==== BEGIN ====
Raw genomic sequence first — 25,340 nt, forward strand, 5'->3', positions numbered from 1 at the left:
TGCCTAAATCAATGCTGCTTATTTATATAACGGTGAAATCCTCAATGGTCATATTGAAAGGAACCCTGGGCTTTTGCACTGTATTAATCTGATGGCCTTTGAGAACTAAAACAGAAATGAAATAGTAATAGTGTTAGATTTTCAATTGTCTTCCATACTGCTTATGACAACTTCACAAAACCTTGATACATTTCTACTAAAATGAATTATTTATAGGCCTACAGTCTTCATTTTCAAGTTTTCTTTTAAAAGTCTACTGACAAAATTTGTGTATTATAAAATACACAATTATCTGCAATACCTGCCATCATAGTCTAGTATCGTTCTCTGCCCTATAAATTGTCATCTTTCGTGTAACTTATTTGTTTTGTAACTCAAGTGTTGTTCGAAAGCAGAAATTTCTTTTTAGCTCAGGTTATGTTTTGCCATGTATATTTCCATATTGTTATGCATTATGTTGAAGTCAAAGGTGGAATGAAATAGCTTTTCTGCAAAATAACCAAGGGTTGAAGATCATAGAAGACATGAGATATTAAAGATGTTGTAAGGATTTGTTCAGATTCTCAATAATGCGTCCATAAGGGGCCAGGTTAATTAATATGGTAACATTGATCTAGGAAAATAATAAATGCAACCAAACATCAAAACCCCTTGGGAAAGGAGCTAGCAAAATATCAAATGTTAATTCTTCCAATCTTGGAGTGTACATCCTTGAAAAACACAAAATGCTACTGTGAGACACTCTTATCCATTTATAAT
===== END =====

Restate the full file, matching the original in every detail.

Raw genomic sequence first — 25,340 nt, forward strand, 5'->3', positions numbered from 1 at the left:
TGCCTAAATCAATGCTGCTTATTTATATAACGGTGAAATCCTCAATGGTCATATTGAAAGGAACCCTGGGCTTTTGCACTGTATTAATCTGATGGCCTTTGAGAACTAAAACAGAAATGAAATAGTAATAGTGTTAGATTTTCAATTGTCTTCCATACTGCTTATGACAACTTCACAAAACCTTGATACATTTCTACTAAAATGAATTATTTATAGGCCTACAGTCTTCATTTTCAAGTTTTCTTTTAAAAGTCTACTGACAAAATTTGTGTATTATAAAATACACAATTATCTGCAATACCTGCCATCATAGTCTAGTATCGTTCTCTGCCCTATAAATTGTCATCTTTCGTGTAACTTATTTGTTTTGTAACTCAAGTGTTGTTCGAAAGCAGAAATTTCTTTTTAGCTCAGGTTATGTTTTGCCATGTATATTTCCATATTGTTATGCATTATGTTGAAGTCAAAGGTGGAATGAAATAGCTTTTCTGCAAAATAACCAAGGGTTGAAGATCATAGAAGACATGAGATATTAAAGATGTTGTAAGGATTTGTTCAGATTCTCAATAATGCGTCCATAAGGGGCCAGGTTAATTAATATGGTAACATTGATCTAGGAAAATAATAAATGCAACCAAACATCAAAACCCCTTGGGAAAGGAGCTAGCAAAATATCAAATGTTAATTCTTCCAATCTTGGAGTGTACATCCTTGAAAAACACAAAATGCTACTGTGAGACACTCTTATCCATTTATAAT